The author Michael Singer calls these stored pockets of suppressed energy by their Vedic name: “samskaras.” Eckhart Tolle collectively calls them the “pain body.” We’ve been calling them your bucket beliefs. Gregg Braden and many other contemporary thought leaders describe, in anatomical terms, what happens within our physicality. Basically, every emotion creates a specific chemical cocktail in our bodies. When we haven’t developed the emotional maturity to process the chemistry created by a traumatic event, this chemical formation gets stored in the form of neuropeptides that attach to cells in our tissues. It’s measurable by modern medical technology. (If you’re interested in exploring all the well-documented science around this, I encourage you to explore the fascinating work of Gregg Braden, Bruce Lipton, Candace Pert, Joe Dispenza, and Bessel van der Kolk, M.D.)
For our purposes together, it’s about taking deliberate control of our mental dialog to create the internal emotional climate for healing to occur. In your mind, you want to start framing your triggers out something like this: “Okay, I’m feeling resistance to this thing that is happening. This probably means I have a bucket belief that matches the frequency of my current situation, and therefore some long-suppressed emotions are being reactivated. I’ll let them surface and honor them with compassion, while also acknowledging that the thought that’s led to this feeling probably sprang from a bucket belief I created long ago and have continued to feed ever since. This bucket belief is probably based in untruth that I misinterpreted when I was too young to process a feeling that was being created by some trauma I was experiencing. Even though this feeling is likely based in a thought that was never true anyway, I’ll welcome the full expression of this feeling now, since all it needs in order to heal and release is my acknowledgment and compassion.”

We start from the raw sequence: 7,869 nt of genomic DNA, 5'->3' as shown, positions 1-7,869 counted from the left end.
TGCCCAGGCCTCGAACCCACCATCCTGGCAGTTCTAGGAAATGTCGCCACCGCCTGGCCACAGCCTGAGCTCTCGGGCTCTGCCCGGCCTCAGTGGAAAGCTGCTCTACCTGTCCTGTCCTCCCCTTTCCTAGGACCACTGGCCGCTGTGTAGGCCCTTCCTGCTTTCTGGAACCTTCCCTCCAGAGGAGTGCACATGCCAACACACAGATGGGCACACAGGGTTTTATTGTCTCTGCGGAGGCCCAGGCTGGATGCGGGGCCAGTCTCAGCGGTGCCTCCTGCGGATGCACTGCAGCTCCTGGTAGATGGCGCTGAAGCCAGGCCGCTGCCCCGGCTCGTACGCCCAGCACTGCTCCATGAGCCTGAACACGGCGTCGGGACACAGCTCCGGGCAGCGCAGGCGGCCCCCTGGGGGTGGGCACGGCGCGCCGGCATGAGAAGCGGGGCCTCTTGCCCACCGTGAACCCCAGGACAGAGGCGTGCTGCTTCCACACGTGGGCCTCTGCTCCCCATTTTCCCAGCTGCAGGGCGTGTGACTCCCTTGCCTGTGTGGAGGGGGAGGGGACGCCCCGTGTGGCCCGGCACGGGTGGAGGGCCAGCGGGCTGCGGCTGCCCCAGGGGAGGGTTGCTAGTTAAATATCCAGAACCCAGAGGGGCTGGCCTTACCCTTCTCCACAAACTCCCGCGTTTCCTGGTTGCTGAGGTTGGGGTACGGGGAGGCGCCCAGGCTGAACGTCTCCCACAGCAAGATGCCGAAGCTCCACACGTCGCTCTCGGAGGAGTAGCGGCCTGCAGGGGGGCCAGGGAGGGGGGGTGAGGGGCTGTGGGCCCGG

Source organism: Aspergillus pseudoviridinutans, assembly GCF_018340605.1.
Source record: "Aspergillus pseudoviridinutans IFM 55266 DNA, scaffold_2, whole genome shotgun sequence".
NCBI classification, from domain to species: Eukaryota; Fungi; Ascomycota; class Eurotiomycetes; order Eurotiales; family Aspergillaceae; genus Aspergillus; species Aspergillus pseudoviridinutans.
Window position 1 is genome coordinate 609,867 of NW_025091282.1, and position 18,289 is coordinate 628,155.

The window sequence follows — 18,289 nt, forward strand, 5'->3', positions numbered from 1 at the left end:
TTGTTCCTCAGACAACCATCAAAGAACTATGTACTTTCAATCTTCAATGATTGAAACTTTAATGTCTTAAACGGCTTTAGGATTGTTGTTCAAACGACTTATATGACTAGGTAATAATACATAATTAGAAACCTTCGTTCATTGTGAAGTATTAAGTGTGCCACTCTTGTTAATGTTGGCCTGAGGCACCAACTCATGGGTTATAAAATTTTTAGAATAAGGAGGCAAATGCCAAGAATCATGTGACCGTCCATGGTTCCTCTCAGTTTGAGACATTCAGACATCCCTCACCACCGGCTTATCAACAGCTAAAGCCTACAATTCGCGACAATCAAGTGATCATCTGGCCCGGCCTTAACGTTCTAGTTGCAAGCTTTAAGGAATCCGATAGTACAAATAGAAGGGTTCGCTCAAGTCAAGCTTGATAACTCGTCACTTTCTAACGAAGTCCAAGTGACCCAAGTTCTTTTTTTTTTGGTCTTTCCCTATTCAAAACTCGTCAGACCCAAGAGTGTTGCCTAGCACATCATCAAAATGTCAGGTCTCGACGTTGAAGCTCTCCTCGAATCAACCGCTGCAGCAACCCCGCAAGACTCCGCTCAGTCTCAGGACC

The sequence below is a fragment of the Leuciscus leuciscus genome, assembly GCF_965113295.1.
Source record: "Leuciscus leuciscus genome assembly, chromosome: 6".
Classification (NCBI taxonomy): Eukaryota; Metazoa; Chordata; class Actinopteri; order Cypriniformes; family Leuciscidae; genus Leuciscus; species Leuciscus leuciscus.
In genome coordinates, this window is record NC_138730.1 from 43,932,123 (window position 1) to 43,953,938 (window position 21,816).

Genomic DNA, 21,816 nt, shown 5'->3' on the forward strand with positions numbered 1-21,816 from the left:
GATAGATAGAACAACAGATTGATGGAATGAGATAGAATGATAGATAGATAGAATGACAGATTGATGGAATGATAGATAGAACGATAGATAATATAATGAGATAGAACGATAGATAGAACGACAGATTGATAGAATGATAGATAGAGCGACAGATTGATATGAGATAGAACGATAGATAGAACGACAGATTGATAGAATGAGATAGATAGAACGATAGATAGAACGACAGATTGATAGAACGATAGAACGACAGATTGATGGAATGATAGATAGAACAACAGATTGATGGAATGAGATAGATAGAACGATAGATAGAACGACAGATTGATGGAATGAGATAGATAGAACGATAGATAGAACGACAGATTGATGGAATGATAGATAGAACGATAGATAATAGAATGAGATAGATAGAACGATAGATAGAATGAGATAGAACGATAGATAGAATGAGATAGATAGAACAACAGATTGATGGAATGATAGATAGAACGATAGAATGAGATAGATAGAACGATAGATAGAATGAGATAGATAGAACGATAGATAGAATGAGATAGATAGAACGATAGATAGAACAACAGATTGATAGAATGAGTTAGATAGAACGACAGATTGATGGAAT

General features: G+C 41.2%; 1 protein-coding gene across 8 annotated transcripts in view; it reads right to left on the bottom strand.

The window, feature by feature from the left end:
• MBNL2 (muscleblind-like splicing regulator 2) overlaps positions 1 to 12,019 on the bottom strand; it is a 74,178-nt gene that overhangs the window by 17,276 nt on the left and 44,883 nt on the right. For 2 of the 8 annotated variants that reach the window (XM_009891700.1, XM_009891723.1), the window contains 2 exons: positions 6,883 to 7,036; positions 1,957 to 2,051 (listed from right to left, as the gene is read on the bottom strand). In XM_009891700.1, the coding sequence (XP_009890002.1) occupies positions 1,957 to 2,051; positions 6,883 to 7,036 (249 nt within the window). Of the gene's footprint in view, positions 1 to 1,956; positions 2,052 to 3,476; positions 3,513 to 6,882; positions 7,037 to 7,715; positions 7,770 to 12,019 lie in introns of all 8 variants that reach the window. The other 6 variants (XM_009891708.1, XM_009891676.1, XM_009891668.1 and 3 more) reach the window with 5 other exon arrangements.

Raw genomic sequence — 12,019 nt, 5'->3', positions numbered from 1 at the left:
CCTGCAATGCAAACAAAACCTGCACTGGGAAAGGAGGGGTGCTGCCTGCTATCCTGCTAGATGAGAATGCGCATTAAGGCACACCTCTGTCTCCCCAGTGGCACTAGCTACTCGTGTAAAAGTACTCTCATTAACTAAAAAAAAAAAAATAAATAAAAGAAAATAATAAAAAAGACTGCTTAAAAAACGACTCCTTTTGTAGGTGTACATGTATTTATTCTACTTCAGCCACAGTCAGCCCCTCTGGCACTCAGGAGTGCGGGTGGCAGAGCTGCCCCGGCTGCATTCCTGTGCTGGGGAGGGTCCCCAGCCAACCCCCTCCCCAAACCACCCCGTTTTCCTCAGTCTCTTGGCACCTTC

For clarity, you might want to look back at the example of the toddler in the grocery store. Because the emotions of his situation were too strong for him to process, they got chemically stored away as the untrue conclusion: “It’s dangerous for me to go after things I want.” Unchallenged (by the kind of work we’re doing together now), a bucket belief like that could very well run a person’s life. There could have been many other baseless beliefs that additionally got stored from that one event, including abandonment issues or even uncomfortable feelings in grocery stores or around balloons! Most of us are walking around with dozens of preferences and avoidances that are the results of long-ago situations we have no conscious memory of.